As indicated above, ANP requests approval of this Proposal prior to presenting final estimates of CO2 emission reductions in order to enable the towns of Bellingham and Blackstone to plan their construction and maintenance budgets and to contract for engineering and architectural services in a timely manner.  As described in further detail below, preliminary estimates from the completed audits are attached hereto and will be updated upon final approval of projects by the towns.  Should energy efficiency measures be installed in towns other than Bellingham and Blackstone, CO2 estimates from those towns will be submitted, as a part of ANP’s periodic reporting, to the EFSB as available.


1.       The CO2 Mitigation Requirement


Condition B of the Final Decision in EFSB 97-1 (ANP Bellingham) reads at page 171 as follows: 


In order to mitigate CO2 emissions, the Siting Board requires ANP to provide CO2 offsets through a total contribution of $620,690, to be paid in five annual installments during the first five years of facility operation, plus a contribution of $35,100 in the first year of facility operation as an offset for on-site tree clearing, to a cost-effective CO2 offset program or programs to be selected upon consultation with Siting Board Staff.  If the Company chooses to provide the entire donation within the first year of facility operation, the CO2 offset requirement would be total contribution in the amount of $503,040 to a cost-effective CO2 offset program or programs to be selected upon consultation with Siting Board Staff.


Condition B of the Final Decision in EFSB 97-2 (Blackstone) reads at pages 240-241 as follows:


In order to mitigate CO2 emissions, the Siting Board requires ANP to provide CO2 offsets through a total contribution of $620,691, to be paid in five annual installments during the first five years of facility operation, plus a contribution of $34,560 in the first year of facility operation as an offset for tree clearing to construct the gas and electrical interconnects, to a cost-effective CO2 offset program or programs to be selected upon consultation with Siting Board Staff.  If the Company chooses to provide the entire donation within the first year of facility operation, the CO2 offset requirement would be total contribution in the amount of $549,298 to a cost-effective CO2 offset program or programs to be selected upon consultation with Siting Board Staff.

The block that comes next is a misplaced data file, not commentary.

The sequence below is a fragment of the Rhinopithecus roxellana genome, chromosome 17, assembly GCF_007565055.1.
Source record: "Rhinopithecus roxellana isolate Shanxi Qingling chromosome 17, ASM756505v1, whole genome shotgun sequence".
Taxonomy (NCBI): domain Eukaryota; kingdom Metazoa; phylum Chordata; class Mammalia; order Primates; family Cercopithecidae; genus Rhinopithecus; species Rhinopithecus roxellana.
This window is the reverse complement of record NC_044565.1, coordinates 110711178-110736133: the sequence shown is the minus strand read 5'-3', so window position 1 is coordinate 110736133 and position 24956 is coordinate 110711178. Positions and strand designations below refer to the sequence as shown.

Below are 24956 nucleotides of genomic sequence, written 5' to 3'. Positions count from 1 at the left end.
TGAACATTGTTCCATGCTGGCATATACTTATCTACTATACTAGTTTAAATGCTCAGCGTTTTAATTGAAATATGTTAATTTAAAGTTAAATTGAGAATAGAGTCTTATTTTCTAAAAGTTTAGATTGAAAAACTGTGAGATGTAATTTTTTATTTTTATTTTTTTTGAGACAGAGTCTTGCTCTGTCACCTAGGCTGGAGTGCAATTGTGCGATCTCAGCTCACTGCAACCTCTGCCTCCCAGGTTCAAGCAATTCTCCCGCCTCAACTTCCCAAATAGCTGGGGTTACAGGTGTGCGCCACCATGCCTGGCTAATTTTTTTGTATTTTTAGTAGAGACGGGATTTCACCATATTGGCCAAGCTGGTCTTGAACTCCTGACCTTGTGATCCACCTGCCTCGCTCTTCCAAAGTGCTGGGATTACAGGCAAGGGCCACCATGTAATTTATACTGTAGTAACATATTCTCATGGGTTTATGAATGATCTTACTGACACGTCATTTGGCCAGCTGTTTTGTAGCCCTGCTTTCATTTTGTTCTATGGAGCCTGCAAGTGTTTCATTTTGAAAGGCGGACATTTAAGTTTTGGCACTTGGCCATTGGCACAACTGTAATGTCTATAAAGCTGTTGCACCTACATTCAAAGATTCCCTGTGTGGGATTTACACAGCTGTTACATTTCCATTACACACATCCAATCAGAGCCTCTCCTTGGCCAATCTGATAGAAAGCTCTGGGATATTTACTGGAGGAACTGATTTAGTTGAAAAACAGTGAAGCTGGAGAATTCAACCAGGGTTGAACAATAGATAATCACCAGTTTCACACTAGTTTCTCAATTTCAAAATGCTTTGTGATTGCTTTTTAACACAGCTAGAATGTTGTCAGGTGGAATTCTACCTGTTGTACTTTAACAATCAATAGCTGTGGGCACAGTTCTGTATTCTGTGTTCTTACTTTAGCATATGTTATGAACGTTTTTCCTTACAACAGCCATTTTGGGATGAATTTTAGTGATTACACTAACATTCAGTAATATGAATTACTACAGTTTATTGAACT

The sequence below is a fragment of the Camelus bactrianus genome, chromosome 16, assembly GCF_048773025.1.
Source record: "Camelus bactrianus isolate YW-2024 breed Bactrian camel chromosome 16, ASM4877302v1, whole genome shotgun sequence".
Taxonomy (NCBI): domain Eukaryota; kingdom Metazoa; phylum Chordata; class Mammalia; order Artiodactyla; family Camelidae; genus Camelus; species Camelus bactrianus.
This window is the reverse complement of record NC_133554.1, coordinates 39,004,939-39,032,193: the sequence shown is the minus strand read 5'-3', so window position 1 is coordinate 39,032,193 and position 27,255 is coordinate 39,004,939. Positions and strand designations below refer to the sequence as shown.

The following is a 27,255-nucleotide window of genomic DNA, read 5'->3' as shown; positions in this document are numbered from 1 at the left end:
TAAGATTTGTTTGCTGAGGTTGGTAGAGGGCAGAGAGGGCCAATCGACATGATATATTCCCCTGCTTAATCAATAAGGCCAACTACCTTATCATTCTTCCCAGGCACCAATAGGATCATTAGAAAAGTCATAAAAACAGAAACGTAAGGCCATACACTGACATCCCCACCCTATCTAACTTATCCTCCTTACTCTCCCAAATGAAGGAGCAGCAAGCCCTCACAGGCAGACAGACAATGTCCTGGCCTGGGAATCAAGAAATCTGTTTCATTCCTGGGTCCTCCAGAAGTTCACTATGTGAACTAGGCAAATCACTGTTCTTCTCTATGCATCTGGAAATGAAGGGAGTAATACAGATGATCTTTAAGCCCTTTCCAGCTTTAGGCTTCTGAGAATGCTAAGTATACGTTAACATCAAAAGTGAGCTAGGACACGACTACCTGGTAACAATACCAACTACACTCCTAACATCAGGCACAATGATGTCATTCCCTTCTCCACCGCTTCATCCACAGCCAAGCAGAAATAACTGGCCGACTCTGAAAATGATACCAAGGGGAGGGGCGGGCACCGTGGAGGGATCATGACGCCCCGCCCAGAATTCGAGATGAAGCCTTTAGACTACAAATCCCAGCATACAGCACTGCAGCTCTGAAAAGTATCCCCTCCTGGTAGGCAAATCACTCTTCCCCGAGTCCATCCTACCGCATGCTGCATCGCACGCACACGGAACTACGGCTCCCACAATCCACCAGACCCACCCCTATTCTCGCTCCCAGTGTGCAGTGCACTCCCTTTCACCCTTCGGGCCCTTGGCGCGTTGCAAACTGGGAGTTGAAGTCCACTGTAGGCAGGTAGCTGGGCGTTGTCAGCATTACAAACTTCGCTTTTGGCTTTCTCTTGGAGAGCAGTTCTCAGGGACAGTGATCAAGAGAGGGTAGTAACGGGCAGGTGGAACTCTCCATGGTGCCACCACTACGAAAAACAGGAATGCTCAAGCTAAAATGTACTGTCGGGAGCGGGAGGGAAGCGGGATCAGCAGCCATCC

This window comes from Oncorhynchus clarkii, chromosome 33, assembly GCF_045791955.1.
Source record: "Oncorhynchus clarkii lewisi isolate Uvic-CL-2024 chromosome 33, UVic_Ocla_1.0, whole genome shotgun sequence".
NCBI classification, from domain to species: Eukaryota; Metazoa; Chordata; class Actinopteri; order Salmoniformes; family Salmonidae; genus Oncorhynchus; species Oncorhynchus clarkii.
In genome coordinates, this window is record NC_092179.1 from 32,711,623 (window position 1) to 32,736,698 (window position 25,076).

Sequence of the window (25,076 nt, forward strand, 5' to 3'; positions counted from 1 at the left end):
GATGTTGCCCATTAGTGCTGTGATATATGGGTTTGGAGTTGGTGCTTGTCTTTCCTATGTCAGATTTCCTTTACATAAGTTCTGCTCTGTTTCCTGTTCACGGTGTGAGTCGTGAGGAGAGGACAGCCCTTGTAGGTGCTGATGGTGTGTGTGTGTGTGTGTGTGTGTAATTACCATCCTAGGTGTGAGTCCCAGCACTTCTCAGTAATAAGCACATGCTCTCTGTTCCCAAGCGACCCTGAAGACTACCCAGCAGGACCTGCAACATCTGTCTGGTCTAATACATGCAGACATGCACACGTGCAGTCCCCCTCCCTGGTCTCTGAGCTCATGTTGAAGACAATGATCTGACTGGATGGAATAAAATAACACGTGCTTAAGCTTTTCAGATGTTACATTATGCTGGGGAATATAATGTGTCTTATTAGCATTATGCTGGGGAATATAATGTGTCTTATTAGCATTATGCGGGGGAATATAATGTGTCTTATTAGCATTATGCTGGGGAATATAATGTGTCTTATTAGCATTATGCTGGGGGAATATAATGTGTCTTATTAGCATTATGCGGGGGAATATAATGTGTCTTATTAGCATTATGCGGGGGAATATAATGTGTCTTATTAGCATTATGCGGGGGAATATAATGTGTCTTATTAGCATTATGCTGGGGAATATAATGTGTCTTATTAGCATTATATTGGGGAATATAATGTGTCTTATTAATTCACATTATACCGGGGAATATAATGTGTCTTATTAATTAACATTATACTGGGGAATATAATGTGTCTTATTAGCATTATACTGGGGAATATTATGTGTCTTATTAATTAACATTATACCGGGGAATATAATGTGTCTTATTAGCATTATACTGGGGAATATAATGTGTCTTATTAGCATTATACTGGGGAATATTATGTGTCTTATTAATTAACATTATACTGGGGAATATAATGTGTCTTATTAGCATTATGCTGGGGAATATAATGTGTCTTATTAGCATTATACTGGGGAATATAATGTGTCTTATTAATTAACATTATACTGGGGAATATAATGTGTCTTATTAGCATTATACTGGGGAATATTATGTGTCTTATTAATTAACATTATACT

2.    Staff Consultation Process


On July 6, 2000, ANP initiated the required consultation process with Siting Board Staff by telephone conference with the Executive Director.  ANP was then advised to avoid reliance on collateral reductions associated with the purchase of NOx offsets, to plan on only a portion, if any, of its funding for local seedling programs due to concerns about persistence of reductions, to contact other power developers and other proponents of renewable projects for potential projects for subsequent consultation with Siting Board Staff, and to put aside some part of the total funding for measurement and verification of the CO2 reductions claimed.


Thereafter, ANP talked with other power or renewable developers and observed the November 30, 2000 CO2 Mitigation Plan filing by U.S. Generating Company in EFSB 96-4.  On January 25, 2001, ANP again consulted with the Executive Director and at her suggestion, contacted Ms. Sonia Hamel of the Siting Board regarding the latter’s view on the role of energy efficiency as a CO2 mitigation alternative.  Shortly thereafter, seeking suggestions on how to implement an energy efficiency alternative, ANP also contacted Ms. Carolyn O’Brien, a representative of the Environmental Federation of New England, Ms. Nicole Wobus, a representative of the Massachusetts Energy Consumers Alliance, Mr. Steven Schaedel, a representative of, and Mr. Robert Zimmerman, Director of the Charles River Watershed Association.